The Phillies, Montgomery said, will acquire an equity stake in Comcast SportsNet Philadelphia, one of the nation's most successful regional sports networks. Sports Business Journal reported the Phillies will own 25 percent of the network. Advertising revenue from broadcasts will still be split in some manner, which is not common in other teams' agreements. The major financial provisions will not go into effect until 2016.
The average annual rights fee for the duration of the contract is $100 million, but the figure will begin smaller and grow each year, according to a source. The Phillies are paid approximately $35 million per season in rights fees under the current contract. Combined with the ownership share and advertising revenue, this new pact is one of Major League Baseball's most lucrative.
The Phillies stumbled last season to a 73-89 record despite baseball's fourth-highest payroll. Montgomery said he expects his club to maintain its level of spending. The Phillies are near their self-imposed $170 million payroll limit for next season.
"I don't see us going any higher than where we've been," Montgomery said. "For us, the secret is to spend it well. Since we've moved in here, we have been able to be a club that is substantial in its payroll. I assume we will continue to be in the top four or five in the game. Hopefully, we'll make some good decisions and people will see an improved club in 2014."
A change this year will be in how many games are available on broadcast TV. Comcast SportsNet was limited in the past to showing a maximum of 120 Phillies games on its cable channel, with the others in the 162-game regular season shown on PHL17. Beginning this year, Comcast SportsNet will have no cap on the games it can telecast, but 10 to 15 games will appear on NBC10, its sister station.
The Phillies did not surpass the Los Angeles Dodgers' record-setting TV deal for $8.5 billion signed last winter. The Dodgers engaged Fox and Time Warner in a bidding war for the rights. The deal, however, is commensurate with recent packages across baseball.
Media companies are furiously locking up the rights to live sporting events because the future of TV is unclear. There is still a premium for advertisers to target live televised sports, and the value is manifesting in these contracts. Major League Baseball owns the prized digital rights to live games and sells them to viewers (with local blackout restrictions).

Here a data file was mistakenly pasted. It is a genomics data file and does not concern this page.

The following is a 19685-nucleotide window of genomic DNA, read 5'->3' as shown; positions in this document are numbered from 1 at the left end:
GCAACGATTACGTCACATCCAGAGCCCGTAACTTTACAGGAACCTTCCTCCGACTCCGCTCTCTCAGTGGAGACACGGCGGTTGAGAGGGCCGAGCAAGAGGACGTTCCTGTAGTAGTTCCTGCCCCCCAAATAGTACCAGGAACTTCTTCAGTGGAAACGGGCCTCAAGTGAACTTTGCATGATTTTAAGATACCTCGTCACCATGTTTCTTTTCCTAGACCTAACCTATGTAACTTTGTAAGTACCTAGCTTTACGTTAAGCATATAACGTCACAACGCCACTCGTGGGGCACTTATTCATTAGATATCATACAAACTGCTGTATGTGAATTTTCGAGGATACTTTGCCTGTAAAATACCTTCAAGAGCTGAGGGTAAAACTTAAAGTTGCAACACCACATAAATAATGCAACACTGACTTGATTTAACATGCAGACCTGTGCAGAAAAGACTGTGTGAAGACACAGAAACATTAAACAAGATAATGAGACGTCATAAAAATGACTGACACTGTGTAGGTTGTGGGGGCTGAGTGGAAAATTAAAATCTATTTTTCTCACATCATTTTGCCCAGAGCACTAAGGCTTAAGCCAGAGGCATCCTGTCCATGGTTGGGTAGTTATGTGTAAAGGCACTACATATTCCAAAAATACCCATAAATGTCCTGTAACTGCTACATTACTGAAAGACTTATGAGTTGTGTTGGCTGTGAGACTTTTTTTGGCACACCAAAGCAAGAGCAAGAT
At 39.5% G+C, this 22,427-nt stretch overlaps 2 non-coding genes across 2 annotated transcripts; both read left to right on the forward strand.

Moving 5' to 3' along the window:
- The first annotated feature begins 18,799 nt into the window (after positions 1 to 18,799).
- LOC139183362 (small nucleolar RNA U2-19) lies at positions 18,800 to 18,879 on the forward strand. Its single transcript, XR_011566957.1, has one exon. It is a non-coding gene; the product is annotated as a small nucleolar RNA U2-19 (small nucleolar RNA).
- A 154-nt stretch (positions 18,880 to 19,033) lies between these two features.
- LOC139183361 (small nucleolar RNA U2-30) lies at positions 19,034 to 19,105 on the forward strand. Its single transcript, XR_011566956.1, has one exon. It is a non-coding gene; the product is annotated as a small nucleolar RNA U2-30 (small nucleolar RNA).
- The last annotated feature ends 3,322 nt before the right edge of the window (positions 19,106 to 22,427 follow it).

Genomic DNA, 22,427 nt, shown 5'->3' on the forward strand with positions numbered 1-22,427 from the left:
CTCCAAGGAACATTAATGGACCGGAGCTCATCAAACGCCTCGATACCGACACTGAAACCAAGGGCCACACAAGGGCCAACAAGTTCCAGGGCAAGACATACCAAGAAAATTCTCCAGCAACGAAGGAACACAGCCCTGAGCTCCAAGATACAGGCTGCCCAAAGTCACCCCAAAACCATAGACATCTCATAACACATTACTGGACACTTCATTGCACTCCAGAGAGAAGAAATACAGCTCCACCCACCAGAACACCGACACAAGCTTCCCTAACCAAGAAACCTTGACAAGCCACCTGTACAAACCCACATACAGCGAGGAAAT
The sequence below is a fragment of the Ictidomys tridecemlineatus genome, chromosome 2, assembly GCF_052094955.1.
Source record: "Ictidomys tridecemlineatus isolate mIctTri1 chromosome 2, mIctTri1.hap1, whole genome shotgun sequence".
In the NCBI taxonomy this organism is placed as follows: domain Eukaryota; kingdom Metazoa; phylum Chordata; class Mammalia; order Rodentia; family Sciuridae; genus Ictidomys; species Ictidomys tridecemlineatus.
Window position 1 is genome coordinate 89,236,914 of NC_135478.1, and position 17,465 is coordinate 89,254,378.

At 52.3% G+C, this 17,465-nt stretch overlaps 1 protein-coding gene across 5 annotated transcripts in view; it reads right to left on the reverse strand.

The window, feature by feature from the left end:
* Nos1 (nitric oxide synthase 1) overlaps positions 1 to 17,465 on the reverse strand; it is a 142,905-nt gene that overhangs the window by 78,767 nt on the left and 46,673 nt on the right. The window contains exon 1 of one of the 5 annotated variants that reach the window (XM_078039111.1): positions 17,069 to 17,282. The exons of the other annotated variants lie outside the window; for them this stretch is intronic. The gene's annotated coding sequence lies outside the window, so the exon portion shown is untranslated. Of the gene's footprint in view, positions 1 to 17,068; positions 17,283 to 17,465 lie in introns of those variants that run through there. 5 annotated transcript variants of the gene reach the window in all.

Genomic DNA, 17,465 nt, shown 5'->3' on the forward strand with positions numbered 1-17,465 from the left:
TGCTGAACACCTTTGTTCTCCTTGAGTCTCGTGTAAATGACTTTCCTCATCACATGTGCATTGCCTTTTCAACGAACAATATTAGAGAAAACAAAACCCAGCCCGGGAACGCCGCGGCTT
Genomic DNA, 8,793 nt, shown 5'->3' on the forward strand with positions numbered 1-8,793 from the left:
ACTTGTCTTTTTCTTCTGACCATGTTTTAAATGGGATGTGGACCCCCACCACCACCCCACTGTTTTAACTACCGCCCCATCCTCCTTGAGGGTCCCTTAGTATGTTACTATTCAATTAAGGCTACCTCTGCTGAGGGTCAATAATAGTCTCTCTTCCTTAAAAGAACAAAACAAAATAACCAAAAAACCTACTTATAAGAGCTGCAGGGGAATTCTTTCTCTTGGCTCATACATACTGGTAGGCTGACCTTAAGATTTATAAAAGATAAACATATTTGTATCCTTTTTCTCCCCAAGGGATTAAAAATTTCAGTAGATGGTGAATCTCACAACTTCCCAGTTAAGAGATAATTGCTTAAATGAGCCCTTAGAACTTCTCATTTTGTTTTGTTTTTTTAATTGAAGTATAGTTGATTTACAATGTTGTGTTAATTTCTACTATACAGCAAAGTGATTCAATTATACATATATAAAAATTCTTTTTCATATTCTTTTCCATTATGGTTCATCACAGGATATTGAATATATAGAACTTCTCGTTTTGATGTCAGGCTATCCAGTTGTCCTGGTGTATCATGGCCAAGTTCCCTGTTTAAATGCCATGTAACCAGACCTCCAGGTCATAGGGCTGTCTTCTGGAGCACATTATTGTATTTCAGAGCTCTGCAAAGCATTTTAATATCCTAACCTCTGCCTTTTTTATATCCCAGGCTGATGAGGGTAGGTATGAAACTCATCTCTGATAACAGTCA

The Phillies recorded the highest local TV ratings among MLB teams in 2011, when they won 102 games. Their 39.4 percent drop in ratings from 2012 to 2013 was third-worst in baseball, according to data from Sports Business Journal. The Phillies' ratings on Comcast SportsNet grew for nine consecutive seasons from 2003 to '11.
The deal preserves Comcast SportsNet's market power in the Philadelphia area; it televises Flyers and Sixers games, too.
The new contract represents further frustration for area satellite dish owners. Comcast enjoys a competitive advantage in the Philadelphia-area pay-TV market because it was not obligated to offer Comcast SportsNet to satellite providers because of a decades-old federal exemption. The Federal Communications Commission attempted to ease that rule, but over the last several years Comcast, DirecTV, and Dish Network have been unable to agree to terms.
A Comcast SportsNet Philadelphia spokesperson said the channel is available to any satellite or cable provider. (Comcast reached an agreement with Verizon FiOS in 2006.)
TV Cash Cows
The Phillies were the latest Major League Baseball team to sell their lucrative TV rights for billions. Their deal with Comcast SportsNet is commensurate with other recent agreements.
Team Market Average Annual Equity
Size Rank Rights Fee Stake
Dodgers 2 $340 million 0%
Angels 2 $150 million 25%
Rangers 5 $150 million 10%
Mariners 13 $115 million 50%
Phillies 4 $100 million 25%